Here it is, late January already. If we can get a chance between rainy days this is an excellent time to take care of dormant season fruit tree pruning.
There are endless variations of pruning styles depending on personal needs, available space and tree variety. To simplify the matter, here is a primer to cover the essentials.
A guiding motto about pruning is: Make no wound without a reason!
For fruit trees, the reasons include: maintaining aesthetic appeal, controlling tree size, managing pests and diseases, allowing for light and air circulation in the canopy, preventing failure of overloaded branches, improving fruit quality, and generating fruiting stems.
Those are the reasons. Here are some essential pruning practices for established and mature fruit trees:
1. Prune deciduous fruit trees every year during the dormant season but avoid rainy-weather pruning of disease-prone trees like apricot and cherry. Follow up with light pruning in summer.
2. Maintain appropriate overall tree size by removing or shortening long, vigorous outer and upper shoots while retaining plenty of flowering/fruiting stems in the lower and inner canopy.
3. Remove all dead, dying and broken stems and leftover fruit.
4. Do not over-thin. It leads to sun injury on branch surfaces that face the afternoon sun.
5. Maintain space between adjacent stems in the outer canopy, roughly equal to the span of your open hand.
6. Prune to remove suckers — sprouts from the roots and the base of the trunk.
7. When pruning to shorten or remove a branch, prune back to a strong lateral branch at least 1/3 the diameter of the portion being removed. Do not leave stubs and do not make “flush” cuts.
8. When pruning to shorten a small diameter branch back to a bud, prune to a bud that is aimed in the direction you want the new shoot to grow.
9. Prune for clearance aboveground as needed. Low branches are convenient for fruit picking, as long as they don’t interfere with access.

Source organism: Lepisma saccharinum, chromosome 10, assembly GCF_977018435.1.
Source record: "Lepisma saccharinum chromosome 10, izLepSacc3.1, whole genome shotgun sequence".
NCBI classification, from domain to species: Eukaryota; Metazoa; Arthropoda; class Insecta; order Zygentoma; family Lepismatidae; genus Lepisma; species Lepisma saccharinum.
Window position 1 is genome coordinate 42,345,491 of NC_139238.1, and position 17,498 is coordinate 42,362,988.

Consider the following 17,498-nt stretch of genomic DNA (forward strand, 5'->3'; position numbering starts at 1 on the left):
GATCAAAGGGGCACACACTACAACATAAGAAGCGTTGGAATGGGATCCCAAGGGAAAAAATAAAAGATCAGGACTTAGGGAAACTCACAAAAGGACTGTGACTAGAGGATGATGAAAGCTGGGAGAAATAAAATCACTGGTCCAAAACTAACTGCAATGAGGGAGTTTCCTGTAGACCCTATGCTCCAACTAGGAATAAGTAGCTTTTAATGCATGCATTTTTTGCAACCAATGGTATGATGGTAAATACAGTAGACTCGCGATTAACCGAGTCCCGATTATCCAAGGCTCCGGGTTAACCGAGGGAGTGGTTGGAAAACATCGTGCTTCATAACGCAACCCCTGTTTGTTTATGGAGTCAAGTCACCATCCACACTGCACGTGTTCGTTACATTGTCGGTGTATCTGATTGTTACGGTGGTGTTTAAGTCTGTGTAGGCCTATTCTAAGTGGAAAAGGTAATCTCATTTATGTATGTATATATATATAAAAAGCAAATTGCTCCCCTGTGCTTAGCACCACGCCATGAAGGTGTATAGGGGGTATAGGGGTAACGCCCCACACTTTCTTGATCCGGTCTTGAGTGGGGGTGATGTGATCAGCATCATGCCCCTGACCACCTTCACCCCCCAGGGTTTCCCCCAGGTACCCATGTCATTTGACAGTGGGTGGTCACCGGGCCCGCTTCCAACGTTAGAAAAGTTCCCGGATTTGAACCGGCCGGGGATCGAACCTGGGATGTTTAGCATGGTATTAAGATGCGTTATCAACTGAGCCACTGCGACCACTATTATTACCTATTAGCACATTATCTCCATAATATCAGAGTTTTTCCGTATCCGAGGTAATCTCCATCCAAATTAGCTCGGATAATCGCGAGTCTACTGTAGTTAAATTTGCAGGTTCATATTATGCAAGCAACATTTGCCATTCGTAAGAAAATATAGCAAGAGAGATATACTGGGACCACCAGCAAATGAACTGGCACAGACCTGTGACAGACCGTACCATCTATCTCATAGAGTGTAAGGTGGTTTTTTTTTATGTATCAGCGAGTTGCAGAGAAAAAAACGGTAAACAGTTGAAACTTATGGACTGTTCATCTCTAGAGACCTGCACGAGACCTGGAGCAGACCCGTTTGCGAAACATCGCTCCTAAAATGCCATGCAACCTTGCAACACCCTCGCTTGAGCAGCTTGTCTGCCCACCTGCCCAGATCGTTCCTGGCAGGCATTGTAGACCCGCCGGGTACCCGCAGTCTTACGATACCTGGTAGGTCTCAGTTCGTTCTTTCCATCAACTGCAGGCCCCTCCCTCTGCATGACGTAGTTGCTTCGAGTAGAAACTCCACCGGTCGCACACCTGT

10. Prune to shorten branches that look like they might sag or fail when loaded with fruit.
11. Use a combination of thinning cuts to remove crowded and crossing or rubbing branches, and heading cuts to shorten long shoots.
12. Know the location of the fruiting buds. This depends on the type of tree: Apples and pears blossom and fruit on long-lived spurs, all along the branches. Peaches and nectarines blossom and fruit where you see fat, fuzzy buds on 1-year-old shoots.
After pruning, do not bother with asphalt compound wound dressings. The branch collar is still the best protection at a pruning wound. For protection from sun injury, paint bark surfaces that are exposed to direct afternoon sunlight using white water-base paint.
For old, neglected trees consider returning them to good vitality and production with several years of consistent pruning and care.
Monitor each year and modify pruning in accordance with the condition of the trees.
Good sanitation pruning, cleanup and monitoring are essential. Beyond that, consider a simple, minimal spray schedule for the most common problems using relatively nontoxic spray materials:
1. A 2 percent solution of dormant oil is recommended by the Encyclopedia of Natural Insect and Disease Control, to be applied at the delayed dormant stage, when buds are beginning to swell, for general control of scales, mites and aphids. In the garden center, check labels of spray oils.
2. For control of leaf curl in peaches and nectarines, UC IPM Online recommends a “fixed copper” spray (e.g., Monterey Liqui-Cop) with a spreader sticker in fall and again when the flower buds begin to swell in late winter.
There is an endless array of pests and diseases and information on fruit tree care. As needed, seek help at UC IPM online (ipm.ucdavis.edu) or visit the local UC Cooperative Extension office.
Keep a close eye on your fruit trees. Give them a simple and consistent program of care and you will be rewarded with plentiful fresh fruit.